This management program consists of multiple stakeholders representing diverse interests working to identify strategies for dam management [7].  High-flow experimental releases from the Glen Canyon River dam have been proposed as these high-flow events mimic pre-dam natural flooding of the Colorado River that once conserved and redistributed sediment to the downstream habitats [9].   The intention is to evaluate short-duration, high-volume releases during sediment-enriched periods to determine the effects on sandbars and best practices in conserving this landscape [9].  Sand features downstream are important to support integrity of wildlife habitat, to encourage riparian growth and to preserve archaeological features.  The first experimental high-flow was conducted in 1996 over a 7-day period to test the hypothesis that controlled floods improved sediment deposition and would modify the downstream ecosystem without adversely affecting other canyon resources [6].  The experiment provided new information to ecosystem managers concerning aquatic and terrestrial life where certain species were adversely affected while others were not.  The experiment also proved to be successful in enhancing sandbars [7].  The execution of this experiment was successful in improving the understanding the system, highlighting what is still not well understood and providing feedback that will inform future decisions.

Sandbar in the Lower Colorado River [11]

Sandbar in the Lower Colorado River [11]

The adaptive management principle of defining critical relationships between system components is fully embraced by the Glen Canyon Dam Adaptive Management Program.  The on-going cycle of learning from high-flow experimentation is used to refine future actions on the river.  Simply collecting baseline data constrains the effectiveness of making predictions and informing decision-making. With an integrative and dynamic approach to data collection, a wealth of scientific knowledge is acquired which assists greatly in improving stewardship of natural resources. In light of the fact that project-level environmental impact assessments are constrained for both time and financial resources, there would no doubt be great resistance to employing experimentation to obtain vital ecosystem information.  There is therefore the need to value quality of information over quantity.  Ecological systems and their components interact and fluctuate in ways that are not understood, it is only when hypotheses are developed and tested that knowledge can be gleaned. Without this knowledge impact predictions and decisions lack substance thereby diminishing environmental impact assessment effectiveness.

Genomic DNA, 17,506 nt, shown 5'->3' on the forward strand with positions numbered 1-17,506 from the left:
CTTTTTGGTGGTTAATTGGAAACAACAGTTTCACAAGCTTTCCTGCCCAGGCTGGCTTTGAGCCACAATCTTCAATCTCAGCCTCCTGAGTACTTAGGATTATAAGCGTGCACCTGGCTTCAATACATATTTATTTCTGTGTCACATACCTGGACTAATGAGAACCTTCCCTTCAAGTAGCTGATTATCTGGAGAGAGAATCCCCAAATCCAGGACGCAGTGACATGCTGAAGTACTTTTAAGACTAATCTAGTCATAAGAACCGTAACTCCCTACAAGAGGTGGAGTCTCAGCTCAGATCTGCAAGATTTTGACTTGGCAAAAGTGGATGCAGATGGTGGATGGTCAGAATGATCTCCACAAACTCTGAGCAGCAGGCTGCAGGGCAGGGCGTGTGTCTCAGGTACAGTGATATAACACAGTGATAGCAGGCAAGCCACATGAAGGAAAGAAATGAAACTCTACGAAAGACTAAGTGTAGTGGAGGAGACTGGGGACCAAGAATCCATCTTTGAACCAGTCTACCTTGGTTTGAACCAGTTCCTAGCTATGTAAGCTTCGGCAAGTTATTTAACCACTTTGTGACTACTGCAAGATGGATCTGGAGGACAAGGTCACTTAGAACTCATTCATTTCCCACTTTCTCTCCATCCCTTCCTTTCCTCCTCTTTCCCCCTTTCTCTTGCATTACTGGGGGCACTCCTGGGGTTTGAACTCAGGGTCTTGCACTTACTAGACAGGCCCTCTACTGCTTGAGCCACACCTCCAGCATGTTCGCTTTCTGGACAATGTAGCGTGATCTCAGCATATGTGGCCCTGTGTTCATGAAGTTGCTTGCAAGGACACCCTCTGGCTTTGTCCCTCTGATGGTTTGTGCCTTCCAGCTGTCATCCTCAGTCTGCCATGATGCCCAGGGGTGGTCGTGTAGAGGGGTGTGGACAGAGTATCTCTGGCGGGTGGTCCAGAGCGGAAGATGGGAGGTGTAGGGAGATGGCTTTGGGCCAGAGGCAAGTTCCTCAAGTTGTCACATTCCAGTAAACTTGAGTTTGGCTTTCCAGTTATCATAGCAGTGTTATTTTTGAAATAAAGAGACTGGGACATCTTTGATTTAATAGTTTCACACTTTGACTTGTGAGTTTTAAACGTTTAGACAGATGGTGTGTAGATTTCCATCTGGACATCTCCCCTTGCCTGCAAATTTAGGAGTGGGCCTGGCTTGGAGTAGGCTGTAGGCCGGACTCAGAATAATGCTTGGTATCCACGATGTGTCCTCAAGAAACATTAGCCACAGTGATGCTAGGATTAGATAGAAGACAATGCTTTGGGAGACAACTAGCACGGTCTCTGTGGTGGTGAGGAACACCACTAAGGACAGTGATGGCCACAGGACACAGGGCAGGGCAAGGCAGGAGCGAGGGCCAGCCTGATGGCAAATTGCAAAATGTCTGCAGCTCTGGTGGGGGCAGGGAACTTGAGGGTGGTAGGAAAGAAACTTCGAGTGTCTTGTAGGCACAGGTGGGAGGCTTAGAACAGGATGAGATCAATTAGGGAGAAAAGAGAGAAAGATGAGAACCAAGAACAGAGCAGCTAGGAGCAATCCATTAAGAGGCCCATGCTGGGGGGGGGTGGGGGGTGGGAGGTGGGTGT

[1]       Beanlands G. and Duinker P. (1983)  An Ecological Framework for Environmental Impact Assessment in Canada.  Institute for Resource and Environmental Studies, Dalhousie University and Federal Environmental Assessment Review Office.

[2]      Downs P. and Kondolf G.M. (2002) Post Appraisals in River in Adaptive Management of River Channel Restoration.  Environmental Management 29 (4) pp. 477-496.

[3]      Glen Canyon Dam Adaptive Management Program (2013).  Retrieved from http://www.gcdamp.gov/ on January 19th, 2013.

[4]      Johnson, D.  (1999). The Role of Adaptive Management as an Operational Approach for Resource Management Agencies. Conservation Ecology 3(2): 8

[5]      Noble B., 2000.  Strengthening EIA through Adaptive Management: A system’s perspective.  Environmental Impact Assessment Review. 20 pp. 97-111.

[6]     Patten, D. et al (2001).  A Managed Flood on the Colorado River: Background, Objectives, Design, and Implementation.  Ecological Applications  11(3) pp. 635-643

[7]     Stevens, L et al. (2001).  Planned Flooding and Colorado River Riparian Trade-offs Downstream from Glen Canyon Dam, Arizona.  Ecological Applications 11(3) pp. 701-710

[8]     The Resilience Alliance (2014).  Adaptive Management.  Retrieved from http://www.resalliance.org/index.php/adaptive_management on Jan. 18th, 2014.

[9]     U.S Department of the Interior (2012). Environmental Assessment Development and Implementation of a Protocol for High-flow Experimental Releases from Glen Canyon Dam, Arizona, 2011 – 2020.  Retrieved from https://www.usbr.gov/uc/envdocs/ea/gc/HFEProtocol/index.html on January 19th, 2014

[10]      Source: Maven’s Notebook: A water, science, and policy blog.  mavensnotebook.org, 2013.

[11]    Sandbar deposition following the 2013 high-release flow on the Colorado River in the Grand Canyon. Retrieved from http://www.gcmrc.gov/gis/sandbartour2013/index.html on January 19th, 2014.